American Marketer


Cyclicality, coronavirus and luxury consumers

March 10, 2020

Many would argue that French fashion and leather goods giant Hermès is structured and positioned for long-term survival. Seen here, the new Hermès Beauty line of lipsticks, which is set to become another best-seller. Image credit: Hermès Many would argue that French fashion and leather goods giant Hermès is structured and positioned for long-term survival and growth. Seen here, the new Rouge Hermès line of lipsticks, which is set to become another best-seller. Image credit: Hermès


By Ashok Som

A moot point in the luxury business is whether it follows a business cycle or not.

Those who are for the motion will argue that luxury is today a thoroughly global business.

Though luxury goods and services are made and distributed primarily from France, Italy, Switzerland and the United Kingdom, its consumers are global. Thus, any natural calamity or disaster would have a direct implication on the business.

Those against the motion will argue that luxury is not like any other business. It is dependent on the enhanced disposal income.

In current world, wealthy consumers with growing disposable income know how to protect their wealth. Thus, the proposition by economists studying rising income inequality that the rich get richer while the poor get poorer in most nations.

These high-net-worth individuals would hence posit that, whatever the cycle, they would continue to consume. Hence, luxury businesses will constantly deliver results, whatever the cycle.

Following the above argument, the most important driver for luxury brands to succeed was, thus, dependent on the disposable income of its clientele, which translated to consumer buying power.

The disposable income of high-net-worth individuals had increased substantially during the preceding 10 years.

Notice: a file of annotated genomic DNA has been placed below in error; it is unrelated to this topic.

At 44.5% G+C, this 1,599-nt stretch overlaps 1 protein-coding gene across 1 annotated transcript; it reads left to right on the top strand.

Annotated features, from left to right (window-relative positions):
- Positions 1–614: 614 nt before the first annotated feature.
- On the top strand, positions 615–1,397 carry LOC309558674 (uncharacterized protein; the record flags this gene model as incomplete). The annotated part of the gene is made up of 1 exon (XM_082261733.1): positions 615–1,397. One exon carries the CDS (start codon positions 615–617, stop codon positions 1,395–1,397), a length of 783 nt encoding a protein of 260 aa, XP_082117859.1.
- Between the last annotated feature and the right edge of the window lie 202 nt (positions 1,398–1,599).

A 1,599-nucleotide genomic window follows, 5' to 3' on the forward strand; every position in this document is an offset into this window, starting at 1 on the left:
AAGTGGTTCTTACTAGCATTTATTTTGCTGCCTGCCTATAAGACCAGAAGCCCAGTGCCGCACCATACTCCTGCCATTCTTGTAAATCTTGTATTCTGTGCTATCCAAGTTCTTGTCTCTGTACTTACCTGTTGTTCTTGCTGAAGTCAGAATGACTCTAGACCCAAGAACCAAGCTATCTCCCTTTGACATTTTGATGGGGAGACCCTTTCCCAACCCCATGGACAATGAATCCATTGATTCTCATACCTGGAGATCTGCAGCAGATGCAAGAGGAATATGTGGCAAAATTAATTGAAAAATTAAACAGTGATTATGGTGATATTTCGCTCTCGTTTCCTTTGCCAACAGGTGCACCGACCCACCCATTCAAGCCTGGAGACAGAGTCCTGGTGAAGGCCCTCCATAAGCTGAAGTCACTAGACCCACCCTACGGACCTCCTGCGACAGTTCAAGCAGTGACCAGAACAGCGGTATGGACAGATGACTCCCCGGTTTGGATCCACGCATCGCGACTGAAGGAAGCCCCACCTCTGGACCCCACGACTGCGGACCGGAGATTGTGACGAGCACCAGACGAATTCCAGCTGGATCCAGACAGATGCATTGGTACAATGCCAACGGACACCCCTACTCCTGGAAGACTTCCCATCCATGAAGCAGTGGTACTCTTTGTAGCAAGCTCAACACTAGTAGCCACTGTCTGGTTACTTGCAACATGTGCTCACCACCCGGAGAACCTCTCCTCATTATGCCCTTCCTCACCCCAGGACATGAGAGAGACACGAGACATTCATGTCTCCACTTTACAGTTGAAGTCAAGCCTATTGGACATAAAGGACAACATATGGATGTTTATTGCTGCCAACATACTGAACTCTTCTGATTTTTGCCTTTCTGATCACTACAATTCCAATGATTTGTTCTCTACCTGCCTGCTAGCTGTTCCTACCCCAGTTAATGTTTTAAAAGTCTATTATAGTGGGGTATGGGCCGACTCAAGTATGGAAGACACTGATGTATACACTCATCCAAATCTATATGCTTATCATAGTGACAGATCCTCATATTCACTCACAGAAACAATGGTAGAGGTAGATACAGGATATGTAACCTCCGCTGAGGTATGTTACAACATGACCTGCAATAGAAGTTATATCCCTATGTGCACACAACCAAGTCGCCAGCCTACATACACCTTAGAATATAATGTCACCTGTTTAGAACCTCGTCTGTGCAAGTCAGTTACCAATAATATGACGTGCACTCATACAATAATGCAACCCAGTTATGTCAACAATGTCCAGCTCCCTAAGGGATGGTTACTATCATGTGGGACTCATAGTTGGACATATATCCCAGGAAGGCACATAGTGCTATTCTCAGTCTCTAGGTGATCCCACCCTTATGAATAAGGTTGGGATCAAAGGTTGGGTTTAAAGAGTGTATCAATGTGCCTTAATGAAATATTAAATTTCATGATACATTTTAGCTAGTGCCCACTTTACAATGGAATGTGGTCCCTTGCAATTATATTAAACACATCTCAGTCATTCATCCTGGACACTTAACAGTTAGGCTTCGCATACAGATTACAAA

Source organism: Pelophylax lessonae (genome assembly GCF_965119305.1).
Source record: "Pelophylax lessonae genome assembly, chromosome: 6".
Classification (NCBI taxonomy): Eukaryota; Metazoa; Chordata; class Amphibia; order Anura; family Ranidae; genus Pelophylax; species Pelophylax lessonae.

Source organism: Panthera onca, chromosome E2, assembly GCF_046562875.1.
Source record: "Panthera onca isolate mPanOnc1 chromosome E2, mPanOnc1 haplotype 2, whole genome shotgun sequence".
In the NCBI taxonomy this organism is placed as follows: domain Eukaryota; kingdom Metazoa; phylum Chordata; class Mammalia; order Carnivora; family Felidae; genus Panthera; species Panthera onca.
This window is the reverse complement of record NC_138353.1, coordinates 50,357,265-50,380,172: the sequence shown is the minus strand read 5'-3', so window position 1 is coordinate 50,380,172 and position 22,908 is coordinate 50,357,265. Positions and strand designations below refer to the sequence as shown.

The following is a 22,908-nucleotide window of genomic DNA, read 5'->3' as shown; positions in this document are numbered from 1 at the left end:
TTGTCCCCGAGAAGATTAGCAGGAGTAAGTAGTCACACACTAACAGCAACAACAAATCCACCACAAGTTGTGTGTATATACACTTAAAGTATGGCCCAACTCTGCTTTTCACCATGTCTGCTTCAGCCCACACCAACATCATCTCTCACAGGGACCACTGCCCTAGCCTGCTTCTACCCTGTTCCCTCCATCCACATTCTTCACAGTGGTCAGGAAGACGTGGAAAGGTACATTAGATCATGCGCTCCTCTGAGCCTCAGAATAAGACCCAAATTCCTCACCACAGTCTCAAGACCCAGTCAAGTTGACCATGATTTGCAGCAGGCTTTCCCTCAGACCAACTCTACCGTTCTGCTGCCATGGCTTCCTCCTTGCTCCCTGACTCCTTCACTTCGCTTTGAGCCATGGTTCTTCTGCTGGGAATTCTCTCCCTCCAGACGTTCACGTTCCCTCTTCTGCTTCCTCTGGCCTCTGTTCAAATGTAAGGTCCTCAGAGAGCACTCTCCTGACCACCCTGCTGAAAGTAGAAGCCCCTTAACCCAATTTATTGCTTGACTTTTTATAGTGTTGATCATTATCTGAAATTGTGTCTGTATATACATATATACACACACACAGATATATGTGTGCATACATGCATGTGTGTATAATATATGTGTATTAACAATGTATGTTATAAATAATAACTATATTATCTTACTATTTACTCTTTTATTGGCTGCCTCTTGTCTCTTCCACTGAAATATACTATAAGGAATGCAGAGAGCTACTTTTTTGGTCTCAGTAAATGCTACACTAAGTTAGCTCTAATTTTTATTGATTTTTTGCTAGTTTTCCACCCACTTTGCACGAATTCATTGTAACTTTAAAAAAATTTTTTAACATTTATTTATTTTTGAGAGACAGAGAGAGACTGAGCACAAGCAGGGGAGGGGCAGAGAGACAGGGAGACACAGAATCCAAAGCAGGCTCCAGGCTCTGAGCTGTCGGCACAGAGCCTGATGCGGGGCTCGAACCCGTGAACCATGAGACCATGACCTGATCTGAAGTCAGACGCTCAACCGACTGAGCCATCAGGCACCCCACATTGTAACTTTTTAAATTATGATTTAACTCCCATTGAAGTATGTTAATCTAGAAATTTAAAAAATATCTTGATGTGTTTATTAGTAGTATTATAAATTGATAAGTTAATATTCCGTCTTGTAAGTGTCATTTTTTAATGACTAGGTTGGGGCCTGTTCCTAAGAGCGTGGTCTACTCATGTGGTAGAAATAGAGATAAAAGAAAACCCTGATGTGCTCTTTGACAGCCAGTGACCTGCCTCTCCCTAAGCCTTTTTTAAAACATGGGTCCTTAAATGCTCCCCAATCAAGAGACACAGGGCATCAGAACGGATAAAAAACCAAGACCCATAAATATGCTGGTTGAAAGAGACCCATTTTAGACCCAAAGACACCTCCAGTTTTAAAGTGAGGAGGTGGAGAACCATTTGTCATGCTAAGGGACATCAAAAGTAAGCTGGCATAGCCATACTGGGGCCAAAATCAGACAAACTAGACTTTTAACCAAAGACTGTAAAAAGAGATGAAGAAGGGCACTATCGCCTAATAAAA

As mid- to high-income society became relatively more affluent, consumers with disposable income were “created” through strategic decisions of brand building that fuelled the desire and subsequent demand for products beyond the individual’s basic needs.

These strategic decisions were planned and are at the very core of luxury brands. The decisions were executed. Seamless execution was the hallmark of strategy implementation.

But what if, when all is going well, certain events are not under our control?

Crises over the past two decades
For example, in 2001, the world watched as the terrorist attacks in New York and Washington took place, followed by the war in Afghanistan in 2001 and the invasion of Iraq in 2003.

The early 2000s also saw a recession in many countries of the world, aggravated by the outbreak of SARS in Asia in 2003.

In 2004, the tsunami in Asia killed hundreds of thousands.

In 2007, the subprime mortgage crisis that began in the United States housing market spread all over the world and caused, among many other things, the collapse of Lehman Brothers and the European debt crisis of 2011, which continued to have effects such as the Cyprus bailout and political turmoil in Russia and Italy. During 2009–2013, this industry felt the impact of the crises.

The lessons from the financial crisis had deeply affected the luxury world, but in a way that was somewhat predictable.

For many years, the luxury brands were undergoing constant growth and no one thought they could be affected due to the belief in non-cyclicality, product, geographic and sectoral diversification, category segregation and demand frustration.

The general opinion was rebound is imminent and that the losses would soon be overshadowed by the perennial story of growth and profitability.

In 2020, the situation has repeated itself with outbreak of the coronavirus.

Health is wealth
The rapid spread of the respiratory illness, COVID-19 – or, novel coronavirus – has resulted in thousands of deaths, travel bans, store closures and facemask shortages. Once more, the luxury business has to recalibrate.

The outbreak, which originated in the Chinese city of Wuhan in Hubei province, has so far killed more than 3,000 people with 100,000-plus infected worldwide, mostly in China.

The crisis is for real, as far as the luxury world is concerned. The response of the luxury sector revealed to analysts, researchers, investors and other stakeholders is that luxury is also sensitive to the economic situation of the global order, just like every other sector.

In fact, it is almost naïve to pretend that luxury was invincible. This is, in fact, the consequence of the evolution of the luxury world.